Import is used for packages. Invoice is a class. You can use static import as a shortut to get to static members of a class but not inner classes. I updated your code so that it compiles. I also reformatted it and used code tags to make it easier to read. When you use code tags (see UseCodeTags) you will probably get more (better?) responses on this site.
Thankyou Tom for your reply to my first post on this site.
Apologies for not using CodeTags, you are right, it would have made the code a lot easier to read and digest.
I've changed the code as you have suggested, in order to instantiate an object for the inner class and this works fine!
Actually the reason I initially did this is because I have been watching CBTNugget videos for the SCJP exam. The videos are actually quite old (created in 2004) for Java 1.4. The videos actually show this (import Invoice.*; code) and the code compiling, which was why I was a little confused as to why this wasn't working on my machine, using Java 1.6.
This particular thing has not changed between 1.4 and 1.6, or, in fact, 1.0. Import is used for packages, which have periods between each package level. You are using an inner class, which can be referred to as Outer.Inner and therefore possibly be confused with packages.
The capital letter on Invoice makes it suspect immediately; the language has no restriction on the use of capital letters in package names, but there is a strong convention of leading capitals used for class names, not package names at any level.
You could have had:
followed by code; Invoice in this case is a class name, at the end of its package.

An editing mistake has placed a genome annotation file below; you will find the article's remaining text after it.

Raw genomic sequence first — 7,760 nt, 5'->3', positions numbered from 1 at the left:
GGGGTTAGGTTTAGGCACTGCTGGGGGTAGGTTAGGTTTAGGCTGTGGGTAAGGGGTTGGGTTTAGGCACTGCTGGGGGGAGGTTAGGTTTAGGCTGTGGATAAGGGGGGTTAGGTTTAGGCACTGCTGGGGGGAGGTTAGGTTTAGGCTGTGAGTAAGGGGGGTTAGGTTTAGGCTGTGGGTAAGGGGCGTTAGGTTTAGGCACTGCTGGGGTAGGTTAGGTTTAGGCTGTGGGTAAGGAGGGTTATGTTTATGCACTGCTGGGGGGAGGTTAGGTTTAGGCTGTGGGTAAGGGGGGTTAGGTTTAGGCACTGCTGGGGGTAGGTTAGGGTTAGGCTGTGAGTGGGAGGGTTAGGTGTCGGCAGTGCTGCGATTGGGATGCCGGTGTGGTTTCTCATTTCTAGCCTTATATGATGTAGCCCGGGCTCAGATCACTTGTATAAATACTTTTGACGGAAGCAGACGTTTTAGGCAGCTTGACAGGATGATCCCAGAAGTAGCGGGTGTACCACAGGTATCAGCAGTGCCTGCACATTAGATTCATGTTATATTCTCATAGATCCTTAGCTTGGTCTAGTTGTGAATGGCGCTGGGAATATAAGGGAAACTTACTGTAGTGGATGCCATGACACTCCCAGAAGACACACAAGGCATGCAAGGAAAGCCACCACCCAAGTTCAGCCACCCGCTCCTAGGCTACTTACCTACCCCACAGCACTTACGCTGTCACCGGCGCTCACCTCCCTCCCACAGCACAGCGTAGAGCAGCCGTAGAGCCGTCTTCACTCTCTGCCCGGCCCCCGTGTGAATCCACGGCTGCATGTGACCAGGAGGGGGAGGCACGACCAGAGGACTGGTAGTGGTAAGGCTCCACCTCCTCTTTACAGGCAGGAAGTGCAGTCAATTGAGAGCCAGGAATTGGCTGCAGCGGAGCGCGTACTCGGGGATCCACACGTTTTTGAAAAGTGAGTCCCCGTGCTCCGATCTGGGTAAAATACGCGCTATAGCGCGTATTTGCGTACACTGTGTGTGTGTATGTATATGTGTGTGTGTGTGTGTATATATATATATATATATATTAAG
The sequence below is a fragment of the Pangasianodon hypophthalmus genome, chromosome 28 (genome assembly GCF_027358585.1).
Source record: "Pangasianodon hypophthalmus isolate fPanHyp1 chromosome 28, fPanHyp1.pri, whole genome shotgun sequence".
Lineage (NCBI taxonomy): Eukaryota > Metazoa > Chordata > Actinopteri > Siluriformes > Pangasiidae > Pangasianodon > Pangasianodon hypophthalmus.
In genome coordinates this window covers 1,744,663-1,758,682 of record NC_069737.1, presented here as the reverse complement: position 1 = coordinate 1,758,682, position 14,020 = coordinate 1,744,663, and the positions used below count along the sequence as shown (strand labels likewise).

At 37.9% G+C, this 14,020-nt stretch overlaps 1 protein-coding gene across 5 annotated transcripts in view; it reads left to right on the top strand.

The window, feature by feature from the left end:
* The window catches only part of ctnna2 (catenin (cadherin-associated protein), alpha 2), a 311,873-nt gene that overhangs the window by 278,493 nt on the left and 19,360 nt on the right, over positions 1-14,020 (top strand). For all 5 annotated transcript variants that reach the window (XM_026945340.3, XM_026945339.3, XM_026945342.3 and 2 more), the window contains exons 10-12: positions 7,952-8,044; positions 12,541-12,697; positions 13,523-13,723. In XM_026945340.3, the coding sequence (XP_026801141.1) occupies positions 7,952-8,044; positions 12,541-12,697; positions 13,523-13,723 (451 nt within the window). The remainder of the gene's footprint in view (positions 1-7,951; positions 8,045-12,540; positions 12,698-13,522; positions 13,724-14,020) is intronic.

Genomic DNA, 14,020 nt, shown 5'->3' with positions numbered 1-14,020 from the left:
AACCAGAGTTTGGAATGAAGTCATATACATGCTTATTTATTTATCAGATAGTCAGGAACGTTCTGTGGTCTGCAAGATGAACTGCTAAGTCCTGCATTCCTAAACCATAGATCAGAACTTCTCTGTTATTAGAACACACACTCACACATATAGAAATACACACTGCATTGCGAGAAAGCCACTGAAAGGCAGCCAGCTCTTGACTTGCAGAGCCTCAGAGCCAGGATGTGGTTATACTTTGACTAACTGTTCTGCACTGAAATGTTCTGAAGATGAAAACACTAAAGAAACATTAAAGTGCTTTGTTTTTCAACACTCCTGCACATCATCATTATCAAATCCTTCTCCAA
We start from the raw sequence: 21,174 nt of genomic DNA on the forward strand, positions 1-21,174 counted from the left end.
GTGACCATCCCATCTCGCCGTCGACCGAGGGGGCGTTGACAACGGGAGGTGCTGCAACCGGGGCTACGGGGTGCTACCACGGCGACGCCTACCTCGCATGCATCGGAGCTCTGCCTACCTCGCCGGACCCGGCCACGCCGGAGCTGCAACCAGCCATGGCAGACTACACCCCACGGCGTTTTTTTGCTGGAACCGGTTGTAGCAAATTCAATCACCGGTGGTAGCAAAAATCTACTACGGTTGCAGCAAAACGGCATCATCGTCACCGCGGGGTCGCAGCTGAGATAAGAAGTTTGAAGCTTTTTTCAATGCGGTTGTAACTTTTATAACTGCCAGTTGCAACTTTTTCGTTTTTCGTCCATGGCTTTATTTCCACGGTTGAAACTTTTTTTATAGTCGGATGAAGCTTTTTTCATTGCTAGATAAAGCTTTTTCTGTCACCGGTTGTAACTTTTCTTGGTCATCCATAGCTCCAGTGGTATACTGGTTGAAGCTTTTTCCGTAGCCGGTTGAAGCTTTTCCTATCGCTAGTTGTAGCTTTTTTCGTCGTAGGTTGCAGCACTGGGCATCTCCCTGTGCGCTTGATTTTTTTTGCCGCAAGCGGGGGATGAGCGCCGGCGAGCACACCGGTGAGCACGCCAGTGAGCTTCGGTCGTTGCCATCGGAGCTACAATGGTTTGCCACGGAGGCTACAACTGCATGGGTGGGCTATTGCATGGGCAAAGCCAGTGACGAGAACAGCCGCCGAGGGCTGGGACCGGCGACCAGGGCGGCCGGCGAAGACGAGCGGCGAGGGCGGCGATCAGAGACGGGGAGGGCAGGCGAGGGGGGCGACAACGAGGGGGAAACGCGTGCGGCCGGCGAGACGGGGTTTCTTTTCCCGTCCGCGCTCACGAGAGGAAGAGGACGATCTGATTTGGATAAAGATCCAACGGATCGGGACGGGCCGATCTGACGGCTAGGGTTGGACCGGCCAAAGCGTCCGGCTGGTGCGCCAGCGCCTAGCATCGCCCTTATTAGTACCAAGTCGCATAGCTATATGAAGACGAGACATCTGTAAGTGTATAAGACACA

A class is what you do import. If your class Invoice is in a package called billing, with billing in a package called business, you could say:
This would enable you to use Invoice in your class without having to write business.billing.Invoice everywhere. The latter is called, incidentally, a "fully-qualified name" for the class, the former a "classname".
With packages, you can tell the compiler to import all the classes in a specific package:
would allow you to use any class within the package business.billing without having to use the fully-qualified name of that class.
As far as I know, there is no way to import an inner class using "*"; you must enter the inner classname qualified with its outer classname any time you need the classname. I *think* you could import InvoiceItem by itself:
But I am not sure and haven't tried it. I am fairly sure you cannot import all inner classes of Invoice using the "*".
Now, as to your files: I cannot tell from your description whether Invoice and UseInvoice are in packages or not. The fact that they are in directories does not tell me that they are in classes. The fact that the directory has an underscore and capital letters suggests that it is not a package name; if it is, it does not follow the widely-used convention I mentioned about packages having names in lower case letters.
Look in the source. If they do not have a "package" statement at the top (it's required to be before any other statements), then they aren't in packages, and don't need to be imported at all. Your code can just say something like:
Invoice currentInvoice = new Invoice();
with no import statement and that will fine. Invoice is a fully-qualified name if Invoice is not in any package.
We cannot change unless we survive, but we will not survive unless we change. Evolving tiny ad: